David Adjaye's 'Making Memory' exhibition offers the rare chance to see buildings in the making and explore the working processes of a major architect, still in the middle of his career. Chloe-Jane Good paid a visit.
At the Design Museum in London, until August 4, an exhibition exploring seven monumental projects by British-Ghanaian architect, Sir David Adjaye OBE, presents a rare chance to see into the working processes of a major architect now in mid-career.
There are seven rooms; each dedicated to a single project, three of which have been realised while four are still in development or planning stage. Each room includes a video interview with Adjaye, background research material which informed and inspired his designs, an exquisitely detailed architectural model, and in some cases, prototypes or samples of materials used, or which were considered and abandoned, in final construction. A soundscape specially composed by the architect’s brother, Peter Adjaye, accompanies each display.
The entrance area of the exhibition preludes the seven rooms and the theme of making memory with a collection of photographs of existing structures which document a history of recognised forms of civic monuments – from ancient Egyptian pyramids and standing stones of Stonehenge, arches including Arc de Triomphe in Paris and The Independence Arch in Accra, Ghana, towering obelisks such as, Nelson’s Column in London, to the vast ground level, abstract but uniform Holocaust Memorial in Berlin by architect, Peter Eisenman.
Here, Adjaye sets out to question the austerity and authority of common forms of monuments and memorials. The obelisk and arch, for instance, demand reverence with their punctuating aerial scale. They are uncompromising structures dropped in the landscape or urbanscape. These forms, with their solidity, shallow depth and limited viewpoints, Adjaye suggests, inhibit dialogue and viewer involvement.
For Adjaye, the projects in this exhibition modernise concepts of public memorialisation and, in his own words, explore ‘the democratisation of the monument’. He believes the 21st Century monument should respond to its location in all its 3-dimensionality, tell a layered story, be entered into and journeyed around and through.
Perhaps the most impressive of all Adjaye’s achievements and included in this exhibition is the Smithsonian National Museum of African American History & Culture in Washington DC. It was completed in 2016, occupies the last remaining site on the National Mall and was inaugurated by the then president, Barack Obama. Delightfully, Adjaye’s building is adjacent, only 600 metres away, to the Washington Monument, a towering obelisk, and official photography shows them side-by-side.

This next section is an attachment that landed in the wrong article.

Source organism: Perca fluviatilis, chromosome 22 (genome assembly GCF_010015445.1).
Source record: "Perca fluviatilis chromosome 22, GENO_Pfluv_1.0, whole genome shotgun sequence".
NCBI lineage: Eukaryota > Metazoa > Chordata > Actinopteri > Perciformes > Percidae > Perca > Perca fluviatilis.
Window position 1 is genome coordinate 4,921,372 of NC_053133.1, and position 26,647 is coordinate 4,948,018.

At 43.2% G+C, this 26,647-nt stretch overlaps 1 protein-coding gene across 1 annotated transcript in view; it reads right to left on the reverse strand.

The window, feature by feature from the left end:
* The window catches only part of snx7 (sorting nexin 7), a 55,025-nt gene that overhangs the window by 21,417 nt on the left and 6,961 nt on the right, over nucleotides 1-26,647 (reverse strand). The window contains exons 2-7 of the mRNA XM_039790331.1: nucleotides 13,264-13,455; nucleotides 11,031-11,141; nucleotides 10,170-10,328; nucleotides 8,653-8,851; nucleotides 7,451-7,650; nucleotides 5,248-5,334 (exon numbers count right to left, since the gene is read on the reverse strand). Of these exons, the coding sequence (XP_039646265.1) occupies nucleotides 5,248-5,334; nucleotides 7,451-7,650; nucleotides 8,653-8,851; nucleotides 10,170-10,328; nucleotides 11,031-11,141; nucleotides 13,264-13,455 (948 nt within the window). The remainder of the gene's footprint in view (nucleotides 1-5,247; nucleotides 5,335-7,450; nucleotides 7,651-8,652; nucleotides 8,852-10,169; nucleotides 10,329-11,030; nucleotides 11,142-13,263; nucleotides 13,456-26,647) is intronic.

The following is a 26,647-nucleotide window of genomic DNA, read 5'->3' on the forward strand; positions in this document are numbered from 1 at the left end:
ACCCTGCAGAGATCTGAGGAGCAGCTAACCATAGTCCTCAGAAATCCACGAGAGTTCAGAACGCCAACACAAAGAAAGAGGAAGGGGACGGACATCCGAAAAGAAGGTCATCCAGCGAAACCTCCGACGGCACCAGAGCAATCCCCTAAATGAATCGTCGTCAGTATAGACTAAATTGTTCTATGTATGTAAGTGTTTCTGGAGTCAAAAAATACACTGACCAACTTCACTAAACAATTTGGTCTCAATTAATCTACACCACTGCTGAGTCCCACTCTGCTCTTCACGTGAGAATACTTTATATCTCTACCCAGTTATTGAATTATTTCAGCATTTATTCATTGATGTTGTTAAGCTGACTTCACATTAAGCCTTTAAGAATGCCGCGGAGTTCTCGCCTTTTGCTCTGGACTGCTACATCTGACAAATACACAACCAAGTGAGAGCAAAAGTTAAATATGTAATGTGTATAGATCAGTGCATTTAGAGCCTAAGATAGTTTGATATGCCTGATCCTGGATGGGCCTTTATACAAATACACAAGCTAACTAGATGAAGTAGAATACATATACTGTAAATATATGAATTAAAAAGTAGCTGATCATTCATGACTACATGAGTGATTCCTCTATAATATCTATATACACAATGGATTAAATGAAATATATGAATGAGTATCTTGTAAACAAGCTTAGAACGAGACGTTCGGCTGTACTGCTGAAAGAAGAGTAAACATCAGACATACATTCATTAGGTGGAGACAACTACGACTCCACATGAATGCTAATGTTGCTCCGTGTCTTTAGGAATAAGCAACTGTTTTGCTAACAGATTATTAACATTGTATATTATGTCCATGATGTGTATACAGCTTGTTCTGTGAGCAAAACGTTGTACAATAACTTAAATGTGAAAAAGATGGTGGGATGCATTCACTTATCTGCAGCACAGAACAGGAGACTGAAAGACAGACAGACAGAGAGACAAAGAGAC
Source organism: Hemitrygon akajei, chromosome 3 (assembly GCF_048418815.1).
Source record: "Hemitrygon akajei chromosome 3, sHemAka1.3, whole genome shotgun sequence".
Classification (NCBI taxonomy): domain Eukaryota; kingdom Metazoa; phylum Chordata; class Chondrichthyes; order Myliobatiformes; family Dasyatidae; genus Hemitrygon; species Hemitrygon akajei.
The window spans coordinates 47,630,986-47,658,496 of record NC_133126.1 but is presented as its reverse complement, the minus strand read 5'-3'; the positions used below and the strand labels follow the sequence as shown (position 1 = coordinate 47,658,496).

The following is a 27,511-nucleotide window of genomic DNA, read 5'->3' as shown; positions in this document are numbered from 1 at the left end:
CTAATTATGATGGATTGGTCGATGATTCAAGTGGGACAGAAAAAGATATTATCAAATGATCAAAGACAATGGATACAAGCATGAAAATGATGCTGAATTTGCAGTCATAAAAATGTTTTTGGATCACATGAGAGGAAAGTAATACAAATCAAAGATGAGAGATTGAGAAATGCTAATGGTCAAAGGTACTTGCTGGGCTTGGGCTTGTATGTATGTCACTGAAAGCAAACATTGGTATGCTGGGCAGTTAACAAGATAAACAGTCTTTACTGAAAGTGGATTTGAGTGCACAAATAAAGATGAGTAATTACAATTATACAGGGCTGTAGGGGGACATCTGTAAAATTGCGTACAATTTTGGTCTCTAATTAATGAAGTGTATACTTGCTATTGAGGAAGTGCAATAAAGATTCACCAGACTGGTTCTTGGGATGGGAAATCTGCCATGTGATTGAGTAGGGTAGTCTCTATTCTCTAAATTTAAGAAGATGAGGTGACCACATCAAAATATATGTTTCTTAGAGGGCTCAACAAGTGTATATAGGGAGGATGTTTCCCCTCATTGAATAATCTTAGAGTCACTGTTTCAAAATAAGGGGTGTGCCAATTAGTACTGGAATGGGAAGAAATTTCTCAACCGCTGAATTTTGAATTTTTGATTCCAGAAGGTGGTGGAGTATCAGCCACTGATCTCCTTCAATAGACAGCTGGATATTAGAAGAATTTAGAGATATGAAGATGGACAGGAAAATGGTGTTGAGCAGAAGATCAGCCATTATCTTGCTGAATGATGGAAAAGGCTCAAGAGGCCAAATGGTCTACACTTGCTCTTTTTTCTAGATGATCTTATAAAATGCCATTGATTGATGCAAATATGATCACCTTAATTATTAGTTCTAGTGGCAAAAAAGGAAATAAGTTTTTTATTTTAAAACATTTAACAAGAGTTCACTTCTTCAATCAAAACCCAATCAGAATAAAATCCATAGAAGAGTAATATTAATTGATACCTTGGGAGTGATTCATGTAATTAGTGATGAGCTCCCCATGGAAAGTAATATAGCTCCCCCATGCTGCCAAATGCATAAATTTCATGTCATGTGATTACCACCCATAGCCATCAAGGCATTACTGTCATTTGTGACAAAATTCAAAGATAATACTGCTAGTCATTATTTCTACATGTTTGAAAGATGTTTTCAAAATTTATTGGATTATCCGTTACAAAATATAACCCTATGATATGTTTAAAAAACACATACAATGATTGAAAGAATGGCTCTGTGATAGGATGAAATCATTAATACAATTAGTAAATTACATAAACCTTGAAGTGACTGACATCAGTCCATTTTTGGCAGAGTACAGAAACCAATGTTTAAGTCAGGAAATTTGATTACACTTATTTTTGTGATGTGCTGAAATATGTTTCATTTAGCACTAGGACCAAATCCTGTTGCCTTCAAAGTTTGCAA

NMAAHC is a long-awaited national marker of the African American contribution to the country’s cultural fabric and identity. It is profound that this major museum, situated at the heart of the U.S. capital, with its collection of artworks, memorabilia and artefacts, including some horrific tools of enslavement, confronts the not so distant history of extreme social injustices and cruelty at the hands of the American political system.
The building’s exterior is shrouded in a decorative and light-filled bronze filigree honouring the intricate ironwork crafted by enslaved African Americans in Louisiana, South Carolina, and elsewhere. The aboveground floors feature a base, an inverted pyramid in three steps and a corona. These steps, which form the museum’s logo, are inspired by the three-tiered crowns used in Yoruban art from West Africa and bring to mind the white “Dixie cup” sailor hat of the U.S. Navy. The isosceles trapeziums widen upward, as if growing out of the land. They uplift the building and, with it, its surroundings and the people there to see it. It is in opposition to its monolithic neighbour that tapers skyward to a sharp point as if it pierced the ground beneath, raising only itself.
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